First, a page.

Svartifoss stands about 20 meters high and its cliff is made of hexagonal basalt columns, a result of rapid cooling of lava flows, quite a typical Icelandic scene. Over time, along with many other iconic Icelandic landmarks, the waterfall has influenced Icelandic architecture, notably the Hallgrímskirkja church and the National Theatre in Reykjavik.

A moderate hike through birch woods and along a mountain stream and small waterfalls leads to this enchanting waterfall. Despite its name, Svartifoss is anything but bleak. In fact, it’s a vivid example of the geological wonders that volcanic activity can create. Undoubtedly, a visit to Svartifoss waterfall adds an impressive touch to your Icelandic adventure.

Svartifoss Waterfall in a beautiful spot in the Skaftafell Nature Reserve, South Iceland.

Interesting Features and Locations

Each waterfall is unique, displaying its own distinct features, each nestled in an exceptional location. Through these waterfalls, we witness how the geographical features of Southern Iceland have shaped these splashing sights into one-of-a-kind spectacles.

Cliffs and Basalt Columns

South Iceland is more than a region rich with cascading waterfalls; it’s a geological wonderland where cliffs and basalt columns hold center stage. The dramatic cliffs, remnants of former coastlines, serve as launch pads for these falls. Both Seljalandsfoss and Skógafoss tumble off such lofty heights, revealing the country’s ancient geology. 

At Svartifoss, the waterfall itself plays a supporting role to the surrounding dark basalt columns, which evoke the image of an organ’s pipes. These hexagonal columns form a striking contrast with the waterfall’s white cascades, setting the scene for nature’s awe-inspiring performance.

Basalt columns at Reynisfjara black sand beach, South Iceland.

Rainbows and Light Effects

South Iceland’s waterfalls aren’t just water spectacles; they’re platforms for light’s play. Sunlight refracts through the mist from falls like Skógafoss and Seljalandsfoss, creating vibrant rainbows. 

These colorful displays emerge directly from the cascades, adding a mesmerizing layer to the experience. During dawn or dusk, the falls bask in ethereal hues, as light and water perform an ever-changing dance. This interplay makes these landmarks uniquely captivating.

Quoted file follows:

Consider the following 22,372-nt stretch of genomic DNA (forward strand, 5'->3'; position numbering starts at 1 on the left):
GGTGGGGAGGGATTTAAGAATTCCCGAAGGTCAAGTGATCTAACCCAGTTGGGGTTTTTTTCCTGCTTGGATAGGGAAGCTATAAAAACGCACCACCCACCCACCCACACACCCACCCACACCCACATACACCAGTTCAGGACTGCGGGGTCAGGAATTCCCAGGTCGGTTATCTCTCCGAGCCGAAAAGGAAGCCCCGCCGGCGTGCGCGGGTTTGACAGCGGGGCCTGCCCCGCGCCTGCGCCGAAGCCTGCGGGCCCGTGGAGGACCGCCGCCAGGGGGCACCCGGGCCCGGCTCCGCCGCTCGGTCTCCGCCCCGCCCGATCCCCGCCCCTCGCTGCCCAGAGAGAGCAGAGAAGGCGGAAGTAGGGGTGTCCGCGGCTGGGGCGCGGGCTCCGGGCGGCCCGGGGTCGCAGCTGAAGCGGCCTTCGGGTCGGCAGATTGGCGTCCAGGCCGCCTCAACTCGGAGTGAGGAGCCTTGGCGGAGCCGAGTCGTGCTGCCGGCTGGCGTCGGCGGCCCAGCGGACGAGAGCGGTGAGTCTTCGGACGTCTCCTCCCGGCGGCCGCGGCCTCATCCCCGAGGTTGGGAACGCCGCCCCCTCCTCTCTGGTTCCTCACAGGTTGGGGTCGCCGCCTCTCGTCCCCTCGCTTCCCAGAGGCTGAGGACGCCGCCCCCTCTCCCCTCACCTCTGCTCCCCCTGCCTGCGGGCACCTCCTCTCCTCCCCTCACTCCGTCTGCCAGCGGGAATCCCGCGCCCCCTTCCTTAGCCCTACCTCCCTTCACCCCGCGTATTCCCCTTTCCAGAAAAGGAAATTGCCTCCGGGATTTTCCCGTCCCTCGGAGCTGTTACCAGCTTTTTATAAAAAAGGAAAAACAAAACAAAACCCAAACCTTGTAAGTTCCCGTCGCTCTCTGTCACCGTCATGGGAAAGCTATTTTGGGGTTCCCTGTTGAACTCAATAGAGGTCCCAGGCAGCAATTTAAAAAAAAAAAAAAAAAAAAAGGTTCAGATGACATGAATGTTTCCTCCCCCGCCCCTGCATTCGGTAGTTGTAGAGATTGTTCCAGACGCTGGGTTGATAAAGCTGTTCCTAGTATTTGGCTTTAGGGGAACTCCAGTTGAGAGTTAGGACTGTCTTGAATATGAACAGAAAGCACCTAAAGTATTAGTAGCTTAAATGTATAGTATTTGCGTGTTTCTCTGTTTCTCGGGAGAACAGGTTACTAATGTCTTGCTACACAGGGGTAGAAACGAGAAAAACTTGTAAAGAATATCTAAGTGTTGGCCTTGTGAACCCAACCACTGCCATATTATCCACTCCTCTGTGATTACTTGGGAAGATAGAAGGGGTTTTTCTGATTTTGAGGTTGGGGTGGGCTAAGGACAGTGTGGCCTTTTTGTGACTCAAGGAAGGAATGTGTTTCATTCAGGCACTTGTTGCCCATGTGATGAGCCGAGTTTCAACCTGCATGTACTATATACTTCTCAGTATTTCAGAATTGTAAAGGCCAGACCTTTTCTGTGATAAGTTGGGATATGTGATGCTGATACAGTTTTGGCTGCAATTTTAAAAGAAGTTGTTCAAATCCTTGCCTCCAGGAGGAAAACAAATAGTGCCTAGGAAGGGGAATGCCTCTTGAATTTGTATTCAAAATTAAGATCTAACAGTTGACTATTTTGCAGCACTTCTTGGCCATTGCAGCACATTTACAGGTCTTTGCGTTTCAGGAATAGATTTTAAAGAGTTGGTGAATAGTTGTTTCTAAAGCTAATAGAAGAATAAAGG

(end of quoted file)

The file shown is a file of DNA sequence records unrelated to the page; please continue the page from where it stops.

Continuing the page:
A rainbow is rising up below the Skogafoss waterfall, South Iceland.

Canyons and Gorges

The canyons and gorges of South Iceland serve as striking backdrops for waterfalls like Gljúfrabúi and Kvernufoss waterfalls. They plunge into these confined spaces, fashioned by centuries of water erosion. The result is an intimate, bowl-shaped setting that invites you into the waterfalls’ dynamics. 

Walking within these gorges provides unique vantage points and a deepened appreciation of the geologic forces that water flows to shape the diverse Icelandic landscapes. The echoing roars of the falls within the narrow walls also intensify the sense of their raw, natural energy.

Kvernufoss waterfall in summer-_DSC0889
You can walk behind Kvernufoss waterfall to see the whole canyon. Photo credit to Yanshu Li.

Viewpoints and Staircases

South Iceland’s waterfalls are complemented by stunning viewpoints and staircases, enhancing the visitor experience. 

Skógafoss has an expansive staircase leading to a panoramic overlook of the cascade and landscape beyond. Seljalandsfoss offers an exceptional perspective from behind the fall, a pathway that allows visitors to fully encircle it. Kvernufoss, though more secluded, provides a view from behind the waterfall, offering a serene and less-traveled vantage point. Each viewpoint presents a unique spectacle, making every visit to these waterfalls a unique experience.

Skogafoss waterfall in summer
Skogafoss waterfall has a great viewpoint on top which requires climbing up the staircases. Photo credit to Irena Georgsdóttir.

Exploring South Iceland Waterfalls

South Iceland’s vast wilderness and pure nature provide a perfect stage for exploring waterfalls. More than mere destinations, these waterfalls are remarkable sights that brighten your journey, turning each adventure into a wondrous exploration.

Hiking Trails and Paths

The walking path that connects Seljalandsfoss and Gljúfrabúi offers a pleasant trek within South Iceland’s stunning nature. Covering just under a kilometer, this well-maintained trail meanders through lush fields, providing picturesque views of the country’s unique landscape. Along the way, you’ll likely be accompanied by the soothing sounds of the waterfalls. The final destination, Gljúfrabúi waterfall, is somewhat hidden behind a rock face, adding a sense of discovery to your journey. 

Kvernufoss waterfall is hidden in the back of a canyon that takes a walk to reach. Photo credit to Yanshu Li.

After visiting Skogafoss waterfall, if time allows, you can take a short walk to see the secluded Kvernufoss waterfall. The walking path from Skógar Museum parking lot to Kvernufoss waterfall is a relatively short but rewarding hike, as the trail covers just over a kilometer and leads you through a beautiful open field. 

The path continues alongside a tranquil stream until you reach a narrow gorge where the hidden Kvernufoss waterfall resides. This enjoyable walk away from the main tourist areas offers a more exclusive experience, during which you get to see the quieter side of Iceland.

Hiking to see Svartifoss waterfall is the local’s fav.

To see Svartifoss waterfall means that you will need to take a walk for approximately 1.5 kilometers or 45 minutes – one way –  from the Skaftafell Visitor Centre. The trail, fairly well-marked and maintained, takes you through birch woods and over rugged volcanic terrain, offering glimpses of other minor waterfalls along the way.